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Solving the drug price crisis

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March 24, 2008

Solving the drug price crisis

Solving the drug price crisis

March 24, 2008 The mounting U.S. drug price crisis can be contained and eventually reversed by separating drug discovery from drug marketing and by establishing a non-profit company to oversee funding for new medicines, according to two MIT experts on the pharmaceutical industry. Stan Finkelstein, M.D., senior research scientist in MIT's Engineering Systems Division, and Peter Temin, Elisha Gray II Professor of Economics, present their research and detail their proposal in their new book, "Reasonable Rx: Solving the Drug Price Crisis," published by Financial Times Press.

Finkelstein and Temin address immediate national problems--the rising cost of available medicines, the high cost of innovation and the 'blockbuster' method of selecting drugs for development--and predict worsening new ones, unless bold steps are taken.

"Drug prices in the United States are higher than anywhere else in the world. Right now, the revenues from those drugs finance research and development of new drugs. We propose to reduce prices, not at the expense of innovation, but by changing the way innovation is financed," said Temin, also the author of "Taking Your Medicine: Drug Regulation in the US."

"Nationally, if we keep the current structure, in 50 years only hedge fund managers will be able to afford prescription drugs. Drug development will focus on therapies for those small groups of people who can pay a thousand dollars a pill. With income distribution widening and insurance carriers already refusing some coverage, this would be a disaster," said Temin.

"Prescription drugs have been left out of previous efforts to reform the delivery of health care. New initiatives to expand coverage must include a plan to reduce the high cost of drugs," Finkelstein added.

The book, which draws on the researchers' expertise in the realms of medicine and economics, proposes eliminating the linkage between drug prices and the cost of drug discovery while financing innovation and addressing the needs of society.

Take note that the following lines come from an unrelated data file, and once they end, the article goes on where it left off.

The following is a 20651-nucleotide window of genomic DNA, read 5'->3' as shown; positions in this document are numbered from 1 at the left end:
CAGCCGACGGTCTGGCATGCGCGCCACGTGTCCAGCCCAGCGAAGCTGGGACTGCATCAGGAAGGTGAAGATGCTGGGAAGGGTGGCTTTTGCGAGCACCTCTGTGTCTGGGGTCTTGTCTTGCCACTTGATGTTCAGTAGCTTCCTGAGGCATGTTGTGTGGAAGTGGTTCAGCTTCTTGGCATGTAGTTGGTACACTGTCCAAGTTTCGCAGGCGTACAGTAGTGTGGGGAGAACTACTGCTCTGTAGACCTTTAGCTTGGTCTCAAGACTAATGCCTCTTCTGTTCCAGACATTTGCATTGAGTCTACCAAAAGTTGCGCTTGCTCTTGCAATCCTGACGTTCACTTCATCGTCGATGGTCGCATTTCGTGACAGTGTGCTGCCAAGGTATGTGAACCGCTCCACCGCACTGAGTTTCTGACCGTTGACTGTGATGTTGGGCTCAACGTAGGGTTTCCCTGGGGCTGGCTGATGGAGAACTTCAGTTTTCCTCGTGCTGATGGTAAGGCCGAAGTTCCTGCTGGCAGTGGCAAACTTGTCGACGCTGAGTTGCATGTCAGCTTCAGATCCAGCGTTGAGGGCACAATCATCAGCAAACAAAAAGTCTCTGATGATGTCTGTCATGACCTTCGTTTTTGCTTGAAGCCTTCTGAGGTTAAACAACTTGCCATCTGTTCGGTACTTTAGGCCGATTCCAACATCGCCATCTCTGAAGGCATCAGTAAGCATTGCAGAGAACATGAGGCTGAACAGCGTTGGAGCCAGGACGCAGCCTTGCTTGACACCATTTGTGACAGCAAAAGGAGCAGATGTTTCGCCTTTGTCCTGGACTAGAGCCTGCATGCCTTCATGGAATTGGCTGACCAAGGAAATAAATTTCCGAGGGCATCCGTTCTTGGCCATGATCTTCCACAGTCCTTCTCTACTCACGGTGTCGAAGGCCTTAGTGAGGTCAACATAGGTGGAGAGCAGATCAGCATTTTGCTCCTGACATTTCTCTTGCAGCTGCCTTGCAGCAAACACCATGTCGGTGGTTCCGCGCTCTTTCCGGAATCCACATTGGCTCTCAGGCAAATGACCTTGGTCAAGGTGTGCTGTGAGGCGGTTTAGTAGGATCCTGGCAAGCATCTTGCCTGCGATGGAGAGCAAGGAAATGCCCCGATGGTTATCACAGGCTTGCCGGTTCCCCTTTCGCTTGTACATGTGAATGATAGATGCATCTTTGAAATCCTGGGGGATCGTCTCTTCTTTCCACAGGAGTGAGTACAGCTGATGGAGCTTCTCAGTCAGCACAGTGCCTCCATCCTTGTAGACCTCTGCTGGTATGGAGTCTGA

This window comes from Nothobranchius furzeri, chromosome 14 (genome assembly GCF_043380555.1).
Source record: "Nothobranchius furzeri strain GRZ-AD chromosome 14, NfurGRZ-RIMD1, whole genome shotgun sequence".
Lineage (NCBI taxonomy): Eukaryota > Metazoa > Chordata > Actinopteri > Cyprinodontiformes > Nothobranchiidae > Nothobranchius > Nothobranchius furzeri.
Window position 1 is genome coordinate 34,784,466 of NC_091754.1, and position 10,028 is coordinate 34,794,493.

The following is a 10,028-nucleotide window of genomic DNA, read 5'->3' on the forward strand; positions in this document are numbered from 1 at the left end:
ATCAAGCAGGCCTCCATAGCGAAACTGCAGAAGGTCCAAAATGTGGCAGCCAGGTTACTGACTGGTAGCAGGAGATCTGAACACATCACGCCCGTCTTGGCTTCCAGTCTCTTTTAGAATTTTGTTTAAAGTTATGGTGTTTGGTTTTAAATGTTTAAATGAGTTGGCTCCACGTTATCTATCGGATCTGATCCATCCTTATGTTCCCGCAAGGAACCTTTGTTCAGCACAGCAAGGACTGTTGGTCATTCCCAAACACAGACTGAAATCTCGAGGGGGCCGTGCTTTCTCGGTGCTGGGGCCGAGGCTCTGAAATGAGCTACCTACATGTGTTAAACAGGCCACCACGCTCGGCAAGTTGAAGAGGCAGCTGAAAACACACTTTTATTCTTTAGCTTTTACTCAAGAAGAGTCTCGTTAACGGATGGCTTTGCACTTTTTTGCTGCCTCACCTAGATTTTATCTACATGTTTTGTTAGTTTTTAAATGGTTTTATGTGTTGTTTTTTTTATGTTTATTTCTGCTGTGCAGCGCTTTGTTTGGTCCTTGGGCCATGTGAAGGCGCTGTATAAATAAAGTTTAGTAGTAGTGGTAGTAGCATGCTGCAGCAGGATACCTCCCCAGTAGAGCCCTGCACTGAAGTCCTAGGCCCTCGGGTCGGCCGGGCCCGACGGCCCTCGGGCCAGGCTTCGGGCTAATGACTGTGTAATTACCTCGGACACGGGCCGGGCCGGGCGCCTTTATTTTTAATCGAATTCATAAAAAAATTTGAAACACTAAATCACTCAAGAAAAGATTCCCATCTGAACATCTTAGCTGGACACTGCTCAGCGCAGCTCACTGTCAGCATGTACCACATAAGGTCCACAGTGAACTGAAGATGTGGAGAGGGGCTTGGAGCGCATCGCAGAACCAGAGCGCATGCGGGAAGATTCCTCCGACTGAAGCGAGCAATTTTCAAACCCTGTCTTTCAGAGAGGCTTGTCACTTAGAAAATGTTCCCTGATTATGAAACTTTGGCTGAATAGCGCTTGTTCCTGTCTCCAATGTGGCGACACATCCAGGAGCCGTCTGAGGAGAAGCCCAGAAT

Their first bold step is conceptual, recognizing that we all have a critical stake in the products of pharmaceutical research.

Next, drawing on recent history, they propose dividing drug companies into drug discovery/development firms and drug marketing/distribution firms, just as electric utility firms were separated into generation and distribution companies in the 1990s.

Following the utility model, Finkelstein and Temin propose establishing an independent, public, non-profit Drug Development Corporation (DDC), which would act as an intermediary between the two new industry segments -- just as the electric grid acts as an intermediary between energy generators and distributors.

The DDC also would serve as a mechanism for prioritizing drugs for development, noted Finkelstein.

"It is a two-level program in which scientists and other experts would recommend to decision-makers which kinds of drugs to fund the most. This would insulate development decisions from the political winds," he said.

Finkelstein and Temin's plan would also insulate drug development from the blockbuster mentality, which drives companies to invest in discovering a billion-dollar drug to offset their costs.

An example of the blockbuster mentality is developing a new drug for hypertension, one that varies only slightly from those already on the market, but that can bring in huge profits if aggressively marketed.

For Finkelstein, a physician, and Temin, an economist, societal needs for medicines are swiftly extending beyond national boundaries: Diseases affecting the developing world--afflicting people too poor to make drug development attractive for businesses--will soon affect health inside the United States.

"Global travel and climate change both require that U.S. drug development and innovation policy rethink the way drugs are developed, and for whom. Air travel, migrations, a global workforce--all these mean unusual diseases could become usual here," Temin noted.

Climate change also may affect drugs their proposed DDC would select for funding.

"Especially in the southern states, tropical diseases are likely to increase with global warming, and people will need treatments for them. In our plan, the DDC would encourage research in advance of the market - and, we hope, in advance of disaster," he said.

About the Author
Mike Hanlon After Editing or Managing over 50 print publications primarily in the role of a Magazine Doctor, Mike embraced the internet full-time in 1995 and became a "start-up all-rounder" – quite a few start-ups later, he founded Gizmag in 2002. Now he can write again.   All articles by Mike Hanlon
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